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SPY Movie Review – The McCarthy-Feig Dyad Strikes Again

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Although a relative success by box-office standards (cost of production vs. actual returns), Melissa McCarthy’s last attempt to headline a film, last year’s underappreciated Tammy, failed to match the critical success of her previous big-screen efforts, but what a difference a year makes. Reteaming with her Bridesmaids and The Heat collaborator, writer-director Paul Feig (Freaks and Geeks), McCarthy is back with a near stellar action-comedy, Spy, a Bond-by-way-of-Bourne spoof that delivers almost as much action – well choreographed, shot, and edited by Feig – as comedy of the physical and verbal varieties. Thankfully moving away from the body humor that characterized some of McCarthy’s lesser, more forgettable efforts, Spy finds McCarthy firmly in control of both her (body) image and the demands of headlining a high-profile action-comedy.

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 When we first McCarthy’s character, Susan Cooper, a crack CIA handler, she’s guiding the CIA’s James Bond analog, Bradley Fine (Jude Law), through a lethal assignment, offering tips and tricks to avoid detection or anticipate problem areas like well-armed, disposable henchmen. Fine survives without a carefully combed, gelled hair out of place or wear and tear on his obviously expensive tailored tux. Cooper and Fine may make for a terrific team, but Cooper has a dream: She wants to be a field agent. She’s both a victim of her success with Fine and badly underestimated due to her appearance. Other field agents simply ignore her, incapable of looking beyond their prejudices and biases to the stellar spy underneath Cooper’s frumpy exterior. That Cooper isn’t inept – she’s exactly the opposite – but simply untested in the field provides Spy with the source of much of its humor (as opposed to body humor).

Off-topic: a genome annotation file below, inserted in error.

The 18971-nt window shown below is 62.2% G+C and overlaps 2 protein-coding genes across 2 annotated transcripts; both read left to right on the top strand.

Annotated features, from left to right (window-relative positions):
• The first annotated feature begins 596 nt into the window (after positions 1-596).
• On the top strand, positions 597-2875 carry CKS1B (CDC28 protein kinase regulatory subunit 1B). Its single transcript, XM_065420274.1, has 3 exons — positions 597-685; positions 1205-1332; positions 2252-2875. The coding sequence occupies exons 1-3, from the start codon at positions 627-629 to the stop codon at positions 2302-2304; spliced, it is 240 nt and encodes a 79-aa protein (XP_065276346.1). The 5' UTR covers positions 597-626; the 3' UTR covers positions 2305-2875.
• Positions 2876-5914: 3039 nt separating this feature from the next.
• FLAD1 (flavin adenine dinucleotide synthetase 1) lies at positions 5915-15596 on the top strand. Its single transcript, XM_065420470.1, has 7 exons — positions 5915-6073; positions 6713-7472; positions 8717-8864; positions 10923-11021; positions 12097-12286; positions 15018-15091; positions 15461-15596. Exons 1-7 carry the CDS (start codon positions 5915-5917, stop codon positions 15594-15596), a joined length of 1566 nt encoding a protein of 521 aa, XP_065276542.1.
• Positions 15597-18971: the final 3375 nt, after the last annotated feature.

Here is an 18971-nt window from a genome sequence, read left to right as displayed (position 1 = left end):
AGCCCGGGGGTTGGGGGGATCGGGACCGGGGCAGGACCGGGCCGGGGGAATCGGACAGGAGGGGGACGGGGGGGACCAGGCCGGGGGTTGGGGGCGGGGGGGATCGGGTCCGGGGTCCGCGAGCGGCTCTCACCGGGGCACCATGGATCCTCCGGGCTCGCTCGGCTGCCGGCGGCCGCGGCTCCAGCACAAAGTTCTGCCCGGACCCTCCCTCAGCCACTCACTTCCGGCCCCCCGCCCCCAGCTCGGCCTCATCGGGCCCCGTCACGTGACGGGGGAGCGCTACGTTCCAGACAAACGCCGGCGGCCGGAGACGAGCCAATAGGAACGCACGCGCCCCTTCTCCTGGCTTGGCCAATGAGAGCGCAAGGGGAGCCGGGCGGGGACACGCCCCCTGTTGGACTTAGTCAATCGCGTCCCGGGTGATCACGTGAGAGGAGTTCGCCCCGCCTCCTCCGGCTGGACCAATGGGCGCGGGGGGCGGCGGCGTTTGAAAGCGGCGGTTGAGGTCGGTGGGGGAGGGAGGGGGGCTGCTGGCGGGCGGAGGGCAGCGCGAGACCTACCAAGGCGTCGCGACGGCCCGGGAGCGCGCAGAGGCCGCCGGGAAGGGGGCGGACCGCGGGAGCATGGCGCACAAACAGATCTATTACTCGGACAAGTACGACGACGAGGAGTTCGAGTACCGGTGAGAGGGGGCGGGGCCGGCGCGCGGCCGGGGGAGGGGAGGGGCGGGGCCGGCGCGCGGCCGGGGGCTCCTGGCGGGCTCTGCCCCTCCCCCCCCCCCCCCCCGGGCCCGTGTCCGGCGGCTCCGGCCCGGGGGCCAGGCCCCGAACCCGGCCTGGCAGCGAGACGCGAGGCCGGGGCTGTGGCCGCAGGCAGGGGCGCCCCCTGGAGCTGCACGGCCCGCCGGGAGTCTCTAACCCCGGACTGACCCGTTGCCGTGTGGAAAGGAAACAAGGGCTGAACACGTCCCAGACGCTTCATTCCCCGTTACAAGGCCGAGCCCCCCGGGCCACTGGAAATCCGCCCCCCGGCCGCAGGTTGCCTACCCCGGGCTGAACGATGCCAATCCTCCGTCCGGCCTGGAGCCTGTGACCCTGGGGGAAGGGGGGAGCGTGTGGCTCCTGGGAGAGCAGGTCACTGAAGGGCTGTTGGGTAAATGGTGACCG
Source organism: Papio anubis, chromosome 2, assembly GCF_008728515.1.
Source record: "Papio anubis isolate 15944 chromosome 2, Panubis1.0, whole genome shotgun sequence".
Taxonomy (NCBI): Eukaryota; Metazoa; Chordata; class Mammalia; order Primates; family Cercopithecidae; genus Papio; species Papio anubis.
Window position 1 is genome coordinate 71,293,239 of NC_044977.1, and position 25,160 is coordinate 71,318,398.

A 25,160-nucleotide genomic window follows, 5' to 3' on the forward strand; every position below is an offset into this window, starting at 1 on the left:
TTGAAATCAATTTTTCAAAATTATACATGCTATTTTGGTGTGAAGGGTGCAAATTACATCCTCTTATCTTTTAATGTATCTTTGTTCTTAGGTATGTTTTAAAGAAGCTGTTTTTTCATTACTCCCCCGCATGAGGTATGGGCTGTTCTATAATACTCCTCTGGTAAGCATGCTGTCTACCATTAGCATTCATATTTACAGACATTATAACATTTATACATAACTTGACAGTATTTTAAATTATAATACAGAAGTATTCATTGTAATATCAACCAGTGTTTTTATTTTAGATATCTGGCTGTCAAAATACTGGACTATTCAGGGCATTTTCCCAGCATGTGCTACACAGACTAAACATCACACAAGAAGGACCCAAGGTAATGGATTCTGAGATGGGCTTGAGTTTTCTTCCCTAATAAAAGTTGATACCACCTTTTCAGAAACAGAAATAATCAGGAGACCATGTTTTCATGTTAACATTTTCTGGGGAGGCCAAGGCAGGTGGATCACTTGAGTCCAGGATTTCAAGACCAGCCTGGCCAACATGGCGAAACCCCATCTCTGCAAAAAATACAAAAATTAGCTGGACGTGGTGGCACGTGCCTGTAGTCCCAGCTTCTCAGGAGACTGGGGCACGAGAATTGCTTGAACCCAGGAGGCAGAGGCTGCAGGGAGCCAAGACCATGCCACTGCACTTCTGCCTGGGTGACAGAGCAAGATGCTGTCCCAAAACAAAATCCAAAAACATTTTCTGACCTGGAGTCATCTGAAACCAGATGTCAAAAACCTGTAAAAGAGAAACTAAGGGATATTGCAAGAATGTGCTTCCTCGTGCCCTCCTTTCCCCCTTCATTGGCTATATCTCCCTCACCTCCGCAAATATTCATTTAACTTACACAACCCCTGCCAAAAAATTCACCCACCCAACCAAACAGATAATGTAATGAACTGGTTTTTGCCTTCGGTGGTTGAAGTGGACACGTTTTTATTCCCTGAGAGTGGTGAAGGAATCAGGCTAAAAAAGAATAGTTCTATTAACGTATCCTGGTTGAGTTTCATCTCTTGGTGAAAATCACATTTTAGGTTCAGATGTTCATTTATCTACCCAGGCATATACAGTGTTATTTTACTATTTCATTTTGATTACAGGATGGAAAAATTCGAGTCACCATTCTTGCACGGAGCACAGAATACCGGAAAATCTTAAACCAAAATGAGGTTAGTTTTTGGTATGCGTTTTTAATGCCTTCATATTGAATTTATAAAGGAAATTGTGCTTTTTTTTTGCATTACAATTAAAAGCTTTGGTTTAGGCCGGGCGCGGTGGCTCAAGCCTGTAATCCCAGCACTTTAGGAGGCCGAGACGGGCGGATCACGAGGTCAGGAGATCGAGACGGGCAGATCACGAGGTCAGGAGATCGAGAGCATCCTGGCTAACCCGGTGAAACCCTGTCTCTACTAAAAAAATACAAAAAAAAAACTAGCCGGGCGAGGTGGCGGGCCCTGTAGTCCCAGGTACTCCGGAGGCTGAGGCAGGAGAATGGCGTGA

Everything changes (insert character/story arc here) after one of the CIA’s top targets, Rayna Boyanov (Rose Byrne), a black marketer with a nuclear suitcase bomb in her possessions, reveals she knows the identity of the CIA’s field agents, giving Cooper the perfect opportunity to trade in her headset and keyboard for a variety of wigs, mom clothes, and a few spy gadgets (hidden in embarrassing-looking personal hygiene products). While Cooper’s boss, Elaine Crocker (Allison Janney), and another hyper-intense, hyper competitive agent, Rick Ford (Jason Statham), have their doubts, they have little choice but to send Cooper on a globe-trotting mission, ostensibly to “track and report” on Rayna, not to engage her or any of Rayna’s henchmen, a major risk for an untested agent like Cooper.

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 Of course, that’s exactly what Cooper does, in part spurred by Ford’s constant meddling and an encounter with a hitman-photographer in Rayna’s employ. This set-up gives Cooper the chance to prove herself worthy of Crocker’s trust, however reluctant and dictated by circumstance it may have been. Since Spy is, after all, an action-comedy, Cooper gets into all matter of scrapes that give McCarthy plenty of room to use her physical gifts, not to mention her verbal ones. Along the way, Cooper crosses paths with an Italian agent, Aldo (Peter Serafinowicz), a walking, talking, and overly handsy caricature of Italian machismo. It’s all well and good, though Feig once again over-indulges his penchant for letting scenes drag on too long or keeping in scenes that serve little to no narrative or comedic purpose. Admittedly, an overlong, overstuffed running time is a small price for moviegoers to pay, especially given all of the comedic excellence Feig, McCarthy, and their equally talented collaborators repeatedly deliver.

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The Author

Mel Valentin

Mel Valentin

Mel Valentin hails from the great state of New Jersey. After attending NYU undergrad (politics and economics major, religious studies minor) and grad school (law), he decided a transcontinental move to California, specifically San Francisco, was in order. Since Mel began writing nine years ago, he's written more than 1,600 film-related reviews and articles. He's a member of the San Francisco Film Critics Circle and the Online Film Critics Society.